Thanks to Agora Books for providing a copy of this book for review via NetGalley.

Death on a Quiet Day by Michael Innes

So far most of the books I’ve read in Michael Innes’ Inspector Appleby series have been very different from each other. Some, like Hamlet Revenge! and There Came Both Mist and Snow, are fairly conventional murder mysteries; the brilliant Lament for a Maker has the feel of a Victorian sensation novel; and The Daffodil Affair and Appleby’s End are so strange and surreal as to defy classification (and are my least favourites of his books). This one, originally published in 1956 as Appleby Plays Chicken, is best described as a thriller with a chase element, making it similar to The Secret Vanguard in that respect.

The novel opens with student David Henchman and a small group of friends from university attending a reading party in the Dartmoor countryside:

A group of young men facing their final examinations within a year; a tutor, ambitious for his charges or merely amiable, prepared to spend part of his vacation in their company; comfortable quarters in some quiet country place, with hills that can be climbed or antiquities that can be inspected in the course of a long afternoon.

Early one morning, David decides to get away from the others for a while and go for a walk in the spring sunshine. Daydreaming as he walks, David fails to pay attention to his map and finds himself approaching the great hill known as Knack Tor. Seeing a column of smoke rising from the top of the hill, he begins climbing up to investigate, but is unprepared for what he finds there – the body of a dead man with a hole in his forehead and a revolver in his hand. As David wonders what to do next, he becomes aware that he is not alone…someone else is up on that hill with him and that someone will stop at nothing to ensure David keeps quiet about what he has seen.

The first half of the book is devoted to one long episode in which David is chased through the countryside on foot, by car and by horse as his pursuers seem to multiply and appear out of nowhere. It’s fun to read and reminded me of John Buchan’s The Thirty-Nine Steps – but unlike the chase scene in The Thirty-Nine Steps, this one comes to an end before it has time to become tedious. Inspector Appleby then appears on the scene and the whole tone of the novel changes. As Appleby begins to investigate the murder, the other students and their tutor are brought into the story, and with the viewpoint moving away from David Henchman we can begin to piece together what is going on.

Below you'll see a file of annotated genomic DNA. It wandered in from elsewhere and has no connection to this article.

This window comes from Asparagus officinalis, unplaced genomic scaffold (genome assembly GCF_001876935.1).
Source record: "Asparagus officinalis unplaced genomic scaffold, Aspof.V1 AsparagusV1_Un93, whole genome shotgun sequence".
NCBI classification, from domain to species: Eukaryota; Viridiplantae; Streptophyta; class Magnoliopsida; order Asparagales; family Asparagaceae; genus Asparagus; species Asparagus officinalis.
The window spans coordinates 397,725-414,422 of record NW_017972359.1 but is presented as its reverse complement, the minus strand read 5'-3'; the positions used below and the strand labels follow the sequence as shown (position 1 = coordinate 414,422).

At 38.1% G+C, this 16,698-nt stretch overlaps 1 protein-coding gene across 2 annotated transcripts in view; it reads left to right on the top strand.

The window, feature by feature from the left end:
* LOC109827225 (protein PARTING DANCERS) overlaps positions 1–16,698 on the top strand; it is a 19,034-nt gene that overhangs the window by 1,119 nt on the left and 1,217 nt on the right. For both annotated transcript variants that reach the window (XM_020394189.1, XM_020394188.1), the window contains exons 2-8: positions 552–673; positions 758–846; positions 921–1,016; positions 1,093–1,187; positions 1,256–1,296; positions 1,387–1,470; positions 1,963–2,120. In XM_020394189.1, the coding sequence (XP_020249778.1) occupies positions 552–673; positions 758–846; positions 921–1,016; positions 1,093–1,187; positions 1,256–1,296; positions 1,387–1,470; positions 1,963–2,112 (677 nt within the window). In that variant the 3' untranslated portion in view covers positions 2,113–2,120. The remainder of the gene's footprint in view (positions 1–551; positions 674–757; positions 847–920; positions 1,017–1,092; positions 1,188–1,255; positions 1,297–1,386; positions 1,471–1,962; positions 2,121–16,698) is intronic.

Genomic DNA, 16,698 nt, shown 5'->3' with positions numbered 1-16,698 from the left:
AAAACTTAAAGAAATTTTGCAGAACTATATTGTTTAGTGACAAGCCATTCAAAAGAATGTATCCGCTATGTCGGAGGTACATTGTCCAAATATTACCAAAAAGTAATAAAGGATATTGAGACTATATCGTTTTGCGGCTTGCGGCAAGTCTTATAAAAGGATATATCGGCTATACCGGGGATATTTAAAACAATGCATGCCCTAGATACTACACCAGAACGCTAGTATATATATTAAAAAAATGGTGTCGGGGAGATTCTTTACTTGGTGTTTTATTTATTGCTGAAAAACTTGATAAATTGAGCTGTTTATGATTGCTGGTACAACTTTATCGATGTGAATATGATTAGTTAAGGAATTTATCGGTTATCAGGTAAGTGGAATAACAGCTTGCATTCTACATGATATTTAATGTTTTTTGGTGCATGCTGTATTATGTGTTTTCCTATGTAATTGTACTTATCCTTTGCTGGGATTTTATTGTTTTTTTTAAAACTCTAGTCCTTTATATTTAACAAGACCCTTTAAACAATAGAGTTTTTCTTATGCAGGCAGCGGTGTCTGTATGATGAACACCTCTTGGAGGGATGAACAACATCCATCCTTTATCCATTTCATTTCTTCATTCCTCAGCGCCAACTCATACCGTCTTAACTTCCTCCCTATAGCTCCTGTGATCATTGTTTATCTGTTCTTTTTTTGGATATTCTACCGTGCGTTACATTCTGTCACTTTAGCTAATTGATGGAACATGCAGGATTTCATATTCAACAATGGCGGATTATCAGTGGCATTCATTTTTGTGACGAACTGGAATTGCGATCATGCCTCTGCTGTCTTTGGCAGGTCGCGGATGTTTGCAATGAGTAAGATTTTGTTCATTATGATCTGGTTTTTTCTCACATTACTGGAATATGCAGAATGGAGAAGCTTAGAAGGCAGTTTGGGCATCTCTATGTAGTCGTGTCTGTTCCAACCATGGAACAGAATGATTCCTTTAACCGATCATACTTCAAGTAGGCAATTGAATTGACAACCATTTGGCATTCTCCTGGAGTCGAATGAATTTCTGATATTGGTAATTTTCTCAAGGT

The murder mystery aspect of the novel is nothing special, to be honest. There are only a few suspects and the solution is not particularly clever or surprising. This is definitely a book that, if you read it, you will remember not for the mystery but for that long, desperate race across the moors.

Thanks to Agora Books for providing a copy of this book for review via NetGalley.

This is book #1 read for this year’s R.I.P. XIV event.

Appleby’s End by Michael Innes

I’ve read quite a few of Michael Innes’ Inspector Appleby mysteries now; I think this is my sixth, and although I enjoyed it more than my last one, The Daffodil Affair, it doesn’t compare to my two favourites, Hamlet, Revenge! and Lament for a Maker. While I love the imaginativeness of his plots, some of them are a bit too bizarre and outlandish for me, and this is one of them.

The novel opens with Inspector John Appleby falling into conversation with a man sitting opposite on the train. His name is Everard Raven, an eccentric lawyer and writer of encyclopedias who is on his way home to his family’s country estate, Long Dream Manor. When Appleby discovers that he has made a mistake with the train timetable and won’t be able to reach his own destination until the following day, Everard offers to give him a room for the night at Long Dream. Meanwhile, they have been joined by the other members of the Raven family – Everard’s brothers, Luke and Robert, and two younger cousins, Judith and Mark – who are also returning home. They all disembark from the train together at a station which, to Appleby’s surprise, happens to be called Appleby’s End.

The eventful journey is not over yet, however. The horse-drawn carriage which has been sent to transport them from the station to Long Dream Manor gets stuck crossing a river and Appleby and Judith Raven find themselves separated from the rest of the party. Making their own way back to the house, they make a gruesome discovery – the head of one of the family servants half-buried in a snowdrift. When Appleby begins to investigate, he uncovers a possible connection between the servant’s death and a series of strange happenings in a nearby village. Strangest of all is the fact that these occurrences closely resemble plots from the long-forgotten works of Ranulph Raven, the late father of Everard, Luke and Robert. Can Ranulph’s novels really be starting to come true?

The story quickly becomes more and more surreal, as Appleby encounters a woman who believes she is a cow, animals turning into marble statues and rumours of witchcraft and magic. There are characters with names like Heyhoe and Rainbird and villages called Snarl, Drool, Sneak and Linger. At the heart of the novel there is an interesting and clever mystery taking place, but, for me, it gets lost beneath the sheer ridiculousness of it all. I’m sure it was intended to be a parody of rural life, and I could see some similarities with Cold Comfort Farm at times, but the humour didn’t really work for me. The only other notable thing to say about this book is that Appleby falls in love – I think. It’s not a particularly romantic romance – although he and his love interest do spend a night in a haystack together, which leads to a proposal of marriage.